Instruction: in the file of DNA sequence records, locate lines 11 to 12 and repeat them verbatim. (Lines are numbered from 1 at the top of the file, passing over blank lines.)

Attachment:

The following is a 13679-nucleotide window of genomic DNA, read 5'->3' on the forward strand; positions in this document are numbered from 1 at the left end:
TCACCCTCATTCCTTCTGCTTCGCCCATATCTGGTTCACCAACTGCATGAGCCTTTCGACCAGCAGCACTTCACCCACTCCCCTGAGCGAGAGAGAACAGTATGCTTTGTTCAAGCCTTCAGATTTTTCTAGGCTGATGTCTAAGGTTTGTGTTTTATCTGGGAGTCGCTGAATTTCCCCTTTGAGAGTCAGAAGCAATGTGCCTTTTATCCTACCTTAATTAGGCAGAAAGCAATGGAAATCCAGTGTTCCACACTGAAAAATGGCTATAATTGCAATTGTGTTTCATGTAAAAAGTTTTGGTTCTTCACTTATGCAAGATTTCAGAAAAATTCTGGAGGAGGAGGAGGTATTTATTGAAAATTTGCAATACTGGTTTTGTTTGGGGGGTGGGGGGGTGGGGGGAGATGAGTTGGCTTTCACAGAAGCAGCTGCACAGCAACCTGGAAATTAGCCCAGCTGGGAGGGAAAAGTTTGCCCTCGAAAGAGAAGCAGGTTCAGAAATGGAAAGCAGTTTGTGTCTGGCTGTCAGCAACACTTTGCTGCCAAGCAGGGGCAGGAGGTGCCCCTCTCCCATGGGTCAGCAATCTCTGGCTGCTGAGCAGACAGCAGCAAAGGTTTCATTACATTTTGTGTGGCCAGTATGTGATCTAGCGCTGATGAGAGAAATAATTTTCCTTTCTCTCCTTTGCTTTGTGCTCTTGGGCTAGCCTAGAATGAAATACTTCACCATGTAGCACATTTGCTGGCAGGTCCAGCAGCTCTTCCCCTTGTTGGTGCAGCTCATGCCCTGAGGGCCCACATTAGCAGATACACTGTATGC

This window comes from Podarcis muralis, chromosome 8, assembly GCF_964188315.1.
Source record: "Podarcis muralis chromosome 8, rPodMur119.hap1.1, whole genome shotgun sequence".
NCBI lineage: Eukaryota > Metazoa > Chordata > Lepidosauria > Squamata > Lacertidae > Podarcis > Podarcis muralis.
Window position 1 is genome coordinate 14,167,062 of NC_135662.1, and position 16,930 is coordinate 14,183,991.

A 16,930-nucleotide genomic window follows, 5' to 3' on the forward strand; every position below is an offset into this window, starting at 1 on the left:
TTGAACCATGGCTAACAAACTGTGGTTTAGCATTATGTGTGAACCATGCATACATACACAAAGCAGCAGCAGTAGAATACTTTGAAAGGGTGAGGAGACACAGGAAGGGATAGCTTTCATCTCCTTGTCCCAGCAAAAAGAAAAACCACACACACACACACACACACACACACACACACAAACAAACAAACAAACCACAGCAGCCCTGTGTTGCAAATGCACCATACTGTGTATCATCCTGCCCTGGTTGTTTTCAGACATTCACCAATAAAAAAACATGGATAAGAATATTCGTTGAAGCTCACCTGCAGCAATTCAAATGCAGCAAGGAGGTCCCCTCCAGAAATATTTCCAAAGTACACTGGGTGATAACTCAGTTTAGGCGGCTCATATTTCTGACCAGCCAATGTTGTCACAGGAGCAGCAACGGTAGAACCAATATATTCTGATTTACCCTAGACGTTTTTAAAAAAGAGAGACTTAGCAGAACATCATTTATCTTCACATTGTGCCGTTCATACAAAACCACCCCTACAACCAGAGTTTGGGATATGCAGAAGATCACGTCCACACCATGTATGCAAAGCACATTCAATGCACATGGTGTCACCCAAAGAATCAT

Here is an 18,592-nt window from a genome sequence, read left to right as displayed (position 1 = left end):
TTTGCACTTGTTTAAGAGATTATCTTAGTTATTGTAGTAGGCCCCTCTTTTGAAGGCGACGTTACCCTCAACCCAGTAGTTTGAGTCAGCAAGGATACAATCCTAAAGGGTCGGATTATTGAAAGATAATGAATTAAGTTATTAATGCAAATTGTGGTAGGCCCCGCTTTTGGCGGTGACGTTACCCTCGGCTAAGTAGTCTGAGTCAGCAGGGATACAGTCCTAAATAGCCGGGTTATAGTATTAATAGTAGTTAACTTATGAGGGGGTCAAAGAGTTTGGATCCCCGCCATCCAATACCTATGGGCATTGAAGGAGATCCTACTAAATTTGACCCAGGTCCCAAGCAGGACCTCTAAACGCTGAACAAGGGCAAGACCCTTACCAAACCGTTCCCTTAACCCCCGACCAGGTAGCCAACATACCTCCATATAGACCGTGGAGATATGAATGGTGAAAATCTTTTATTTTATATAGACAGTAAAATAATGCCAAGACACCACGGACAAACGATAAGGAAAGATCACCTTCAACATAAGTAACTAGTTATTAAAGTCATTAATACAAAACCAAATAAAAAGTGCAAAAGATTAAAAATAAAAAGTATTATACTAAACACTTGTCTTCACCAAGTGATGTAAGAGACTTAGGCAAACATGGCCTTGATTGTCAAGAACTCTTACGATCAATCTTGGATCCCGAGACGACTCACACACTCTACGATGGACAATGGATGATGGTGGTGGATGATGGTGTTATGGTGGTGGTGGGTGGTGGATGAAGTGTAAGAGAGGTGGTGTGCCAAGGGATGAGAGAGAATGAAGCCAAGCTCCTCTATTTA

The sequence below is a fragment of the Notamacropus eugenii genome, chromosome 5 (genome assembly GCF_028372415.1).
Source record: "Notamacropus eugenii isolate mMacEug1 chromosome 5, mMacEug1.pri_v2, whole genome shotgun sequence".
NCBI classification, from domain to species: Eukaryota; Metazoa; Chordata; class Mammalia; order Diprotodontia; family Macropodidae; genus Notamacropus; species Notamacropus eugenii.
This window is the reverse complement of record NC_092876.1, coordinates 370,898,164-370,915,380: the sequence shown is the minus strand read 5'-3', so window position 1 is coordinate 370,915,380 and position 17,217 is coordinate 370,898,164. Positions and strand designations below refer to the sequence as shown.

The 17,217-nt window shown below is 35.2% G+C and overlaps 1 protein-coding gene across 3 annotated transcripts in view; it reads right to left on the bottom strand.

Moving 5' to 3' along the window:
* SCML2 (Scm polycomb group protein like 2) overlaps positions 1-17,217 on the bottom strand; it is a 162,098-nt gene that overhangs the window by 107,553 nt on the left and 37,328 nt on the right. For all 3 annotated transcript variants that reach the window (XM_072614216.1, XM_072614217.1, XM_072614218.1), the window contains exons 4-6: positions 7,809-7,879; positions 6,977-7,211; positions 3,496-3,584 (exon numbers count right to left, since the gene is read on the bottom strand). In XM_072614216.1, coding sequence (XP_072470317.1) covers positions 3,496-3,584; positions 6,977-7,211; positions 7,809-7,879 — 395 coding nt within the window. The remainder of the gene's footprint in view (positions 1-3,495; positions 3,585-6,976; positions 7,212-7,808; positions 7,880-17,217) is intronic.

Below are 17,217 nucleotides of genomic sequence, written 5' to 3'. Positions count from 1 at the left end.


The sequence below is a fragment of the Notamacropus eugenii genome, chromosome 5 (genome assembly GCF_028372415.1).
Source record: "Notamacropus eugenii isolate mMacEug1 chromosome 5, mMacEug1.pri_v2, whole genome shotgun sequence".